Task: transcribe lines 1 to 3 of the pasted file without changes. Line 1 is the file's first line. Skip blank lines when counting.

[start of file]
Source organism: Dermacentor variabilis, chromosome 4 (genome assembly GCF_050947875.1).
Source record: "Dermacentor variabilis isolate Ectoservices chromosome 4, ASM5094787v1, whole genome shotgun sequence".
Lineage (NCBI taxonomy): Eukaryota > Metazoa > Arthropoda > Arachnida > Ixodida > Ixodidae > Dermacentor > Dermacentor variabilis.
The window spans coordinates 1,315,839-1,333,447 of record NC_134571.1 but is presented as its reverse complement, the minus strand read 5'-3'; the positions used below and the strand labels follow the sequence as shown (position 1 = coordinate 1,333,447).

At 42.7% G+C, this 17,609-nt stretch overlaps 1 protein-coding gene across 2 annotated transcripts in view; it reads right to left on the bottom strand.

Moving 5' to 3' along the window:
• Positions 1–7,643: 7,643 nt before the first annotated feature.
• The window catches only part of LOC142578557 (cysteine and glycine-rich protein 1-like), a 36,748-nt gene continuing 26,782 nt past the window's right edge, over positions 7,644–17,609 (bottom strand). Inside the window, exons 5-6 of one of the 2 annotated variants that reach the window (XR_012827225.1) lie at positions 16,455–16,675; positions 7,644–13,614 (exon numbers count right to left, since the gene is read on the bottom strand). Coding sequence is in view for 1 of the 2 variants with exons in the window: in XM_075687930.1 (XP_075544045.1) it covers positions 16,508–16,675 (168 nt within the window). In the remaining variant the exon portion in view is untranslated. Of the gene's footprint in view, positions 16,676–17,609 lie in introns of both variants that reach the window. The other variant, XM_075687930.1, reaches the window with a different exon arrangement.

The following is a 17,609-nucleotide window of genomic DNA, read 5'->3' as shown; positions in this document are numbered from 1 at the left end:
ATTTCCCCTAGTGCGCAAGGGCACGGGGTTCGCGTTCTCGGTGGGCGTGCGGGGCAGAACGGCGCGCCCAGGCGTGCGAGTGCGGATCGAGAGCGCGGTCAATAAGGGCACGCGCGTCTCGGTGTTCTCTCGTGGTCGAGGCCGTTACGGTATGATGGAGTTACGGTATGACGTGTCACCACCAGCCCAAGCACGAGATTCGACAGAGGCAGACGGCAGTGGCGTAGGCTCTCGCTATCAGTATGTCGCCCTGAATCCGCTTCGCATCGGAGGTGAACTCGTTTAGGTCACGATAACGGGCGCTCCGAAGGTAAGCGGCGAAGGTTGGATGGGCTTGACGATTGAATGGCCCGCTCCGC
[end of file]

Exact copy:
Source organism: Dermacentor variabilis, chromosome 4 (genome assembly GCF_050947875.1).
Source record: "Dermacentor variabilis isolate Ectoservices chromosome 4, ASM5094787v1, whole genome shotgun sequence".
Lineage (NCBI taxonomy): Eukaryota > Metazoa > Arthropoda > Arachnida > Ixodida > Ixodidae > Dermacentor > Dermacentor variabilis.